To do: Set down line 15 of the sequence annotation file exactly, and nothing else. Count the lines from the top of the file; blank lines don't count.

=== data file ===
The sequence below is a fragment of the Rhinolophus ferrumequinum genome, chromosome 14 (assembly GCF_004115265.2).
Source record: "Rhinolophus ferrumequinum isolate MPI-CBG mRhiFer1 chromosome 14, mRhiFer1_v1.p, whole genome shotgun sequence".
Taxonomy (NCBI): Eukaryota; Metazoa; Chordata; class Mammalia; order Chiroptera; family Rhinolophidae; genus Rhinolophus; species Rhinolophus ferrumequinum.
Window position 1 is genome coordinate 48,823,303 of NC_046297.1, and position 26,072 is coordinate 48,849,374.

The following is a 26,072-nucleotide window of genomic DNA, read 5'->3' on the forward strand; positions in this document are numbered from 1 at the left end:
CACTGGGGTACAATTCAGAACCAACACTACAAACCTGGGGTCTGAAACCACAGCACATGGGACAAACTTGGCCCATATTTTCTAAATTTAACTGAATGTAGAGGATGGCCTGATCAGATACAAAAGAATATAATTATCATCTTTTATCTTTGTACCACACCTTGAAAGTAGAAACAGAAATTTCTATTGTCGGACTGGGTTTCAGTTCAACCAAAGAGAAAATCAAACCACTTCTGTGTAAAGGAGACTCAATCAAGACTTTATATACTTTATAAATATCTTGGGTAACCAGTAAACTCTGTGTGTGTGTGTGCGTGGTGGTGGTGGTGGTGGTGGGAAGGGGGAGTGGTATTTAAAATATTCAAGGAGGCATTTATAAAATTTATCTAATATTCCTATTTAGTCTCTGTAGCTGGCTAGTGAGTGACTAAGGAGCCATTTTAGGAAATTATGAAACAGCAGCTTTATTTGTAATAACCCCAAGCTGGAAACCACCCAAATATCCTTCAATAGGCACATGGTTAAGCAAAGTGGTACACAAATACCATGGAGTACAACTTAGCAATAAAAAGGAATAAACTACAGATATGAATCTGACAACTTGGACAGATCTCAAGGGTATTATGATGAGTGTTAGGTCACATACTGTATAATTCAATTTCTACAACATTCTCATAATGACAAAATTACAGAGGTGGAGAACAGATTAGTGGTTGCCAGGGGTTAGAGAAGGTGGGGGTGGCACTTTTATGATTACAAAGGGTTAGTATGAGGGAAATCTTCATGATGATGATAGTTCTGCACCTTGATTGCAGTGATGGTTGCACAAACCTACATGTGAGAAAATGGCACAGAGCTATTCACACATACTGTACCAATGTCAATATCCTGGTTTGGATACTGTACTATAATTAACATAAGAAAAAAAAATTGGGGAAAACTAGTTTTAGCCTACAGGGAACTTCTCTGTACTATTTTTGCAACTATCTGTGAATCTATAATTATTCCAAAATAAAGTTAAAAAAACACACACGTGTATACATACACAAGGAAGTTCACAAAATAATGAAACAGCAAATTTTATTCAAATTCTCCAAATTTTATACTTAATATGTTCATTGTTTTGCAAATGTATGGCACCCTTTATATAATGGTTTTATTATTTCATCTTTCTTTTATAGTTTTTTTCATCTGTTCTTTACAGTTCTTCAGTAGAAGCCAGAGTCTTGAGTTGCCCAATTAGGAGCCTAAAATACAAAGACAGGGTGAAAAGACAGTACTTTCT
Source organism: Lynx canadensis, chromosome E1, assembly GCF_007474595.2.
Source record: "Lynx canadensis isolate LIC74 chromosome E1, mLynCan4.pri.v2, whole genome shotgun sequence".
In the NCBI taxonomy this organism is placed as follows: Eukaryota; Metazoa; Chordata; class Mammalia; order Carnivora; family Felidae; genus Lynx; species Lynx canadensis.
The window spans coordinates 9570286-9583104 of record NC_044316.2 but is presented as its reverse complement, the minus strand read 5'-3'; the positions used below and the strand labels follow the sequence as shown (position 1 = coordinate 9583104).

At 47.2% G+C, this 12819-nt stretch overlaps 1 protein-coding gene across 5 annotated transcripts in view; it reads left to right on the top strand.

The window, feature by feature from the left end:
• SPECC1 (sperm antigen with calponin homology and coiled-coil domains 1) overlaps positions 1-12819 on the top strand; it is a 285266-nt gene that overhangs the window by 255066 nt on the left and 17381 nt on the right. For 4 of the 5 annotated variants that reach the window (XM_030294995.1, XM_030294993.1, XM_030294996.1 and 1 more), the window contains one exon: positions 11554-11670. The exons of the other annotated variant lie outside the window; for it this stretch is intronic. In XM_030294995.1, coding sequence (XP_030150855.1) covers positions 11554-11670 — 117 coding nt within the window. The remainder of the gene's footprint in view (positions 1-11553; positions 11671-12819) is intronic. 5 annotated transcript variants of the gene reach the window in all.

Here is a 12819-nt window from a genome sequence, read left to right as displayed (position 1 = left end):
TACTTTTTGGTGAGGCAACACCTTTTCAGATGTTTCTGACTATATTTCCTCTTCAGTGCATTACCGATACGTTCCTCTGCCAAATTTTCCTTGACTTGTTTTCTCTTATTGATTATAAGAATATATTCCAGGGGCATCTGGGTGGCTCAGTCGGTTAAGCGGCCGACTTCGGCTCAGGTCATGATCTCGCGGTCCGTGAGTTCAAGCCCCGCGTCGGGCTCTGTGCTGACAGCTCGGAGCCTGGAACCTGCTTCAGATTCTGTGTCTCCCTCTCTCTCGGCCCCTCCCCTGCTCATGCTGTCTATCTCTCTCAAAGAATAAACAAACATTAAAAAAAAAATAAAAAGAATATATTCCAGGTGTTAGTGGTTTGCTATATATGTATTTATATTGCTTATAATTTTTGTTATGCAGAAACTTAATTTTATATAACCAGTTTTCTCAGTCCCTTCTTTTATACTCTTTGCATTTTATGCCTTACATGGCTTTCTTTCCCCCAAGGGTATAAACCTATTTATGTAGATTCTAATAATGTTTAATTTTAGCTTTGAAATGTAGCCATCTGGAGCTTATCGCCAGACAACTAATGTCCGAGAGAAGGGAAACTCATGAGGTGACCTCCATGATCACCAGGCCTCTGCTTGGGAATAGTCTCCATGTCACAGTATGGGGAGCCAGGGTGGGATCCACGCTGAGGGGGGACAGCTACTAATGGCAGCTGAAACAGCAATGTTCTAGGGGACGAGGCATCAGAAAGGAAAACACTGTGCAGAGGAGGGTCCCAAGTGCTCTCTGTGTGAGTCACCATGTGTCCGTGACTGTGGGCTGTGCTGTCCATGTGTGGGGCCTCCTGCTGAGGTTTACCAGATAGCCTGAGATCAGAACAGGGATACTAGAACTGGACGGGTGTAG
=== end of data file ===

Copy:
TACTTTTTGGTGAGGCAACACCTTTTCAGATGTTTCTGACTATATTTCCTCTTCAGTGCATTACCGATACGTTCCTCTGCCAAATTTTCCTTGACTTGTTTTCTCTTATTGATTATAAGAATATATTCCAGGGGCATCTGGGTGGCTCAGTCGGTTAAGCGGCCGACTTCGGCTCAGGTCATGATCTCGCGGTCCGTGAGTTCAAGCCCCGCGTCGGGCTCTGTGCTGACAGCTCGGAGCCTGGAACCTGCTTCAGATTCTGTGTCTCCCTCTCTCTCGGCCCCTCCCCTGCTCATGCTGTCTATCTCTCTCAAAGAATAAACAAACATTAAAAAAAAAATAAAAAGAATATATTCCAGGTGTTAGTGGTTTGCTATATATGTATTTATATTGCTTATAATTTTTGTTATGCAGAAACTTAATTTTATATAACCAGTTTTCTCAGTCCCTTCTTTTATACTCTTTGCATTTTATGCCTTACATGGCTTTCTTTCCCCCAAGGGTATAAACCTATTTATGTAGATTCTAATAATGTTTAATTTTAGCTTTGAAATGTAGCCATCTGGAGCTTATCGCCAGACAACTAATGTCCGAGAGAAGGGAAACTCATGAGGTGACCTCCATGATCACCAGGCCTCTGCTTGGGAATAGTCTCCATGTCACAGTATGGGGAGCCAGGGTGGGATCCACGCTGAGGGGGGACAGCTACTAATGGCAGCTGAAACAGCAATGTTCTAGGGGACGAGGCATCAGAAAGGAAAACACTGTGCAGAGGAGGGTCCCAAGTGCTCTCTGTGTGAGTCACCATGTGTCCGTGACTGTGGGCTGTGCTGTCCATGTGTGGGGCCTCCTGCTGAGGTTTACCAGATAGCCTGAGATCAGAACAGGGATACTAGAACTGGACGGGTGTAG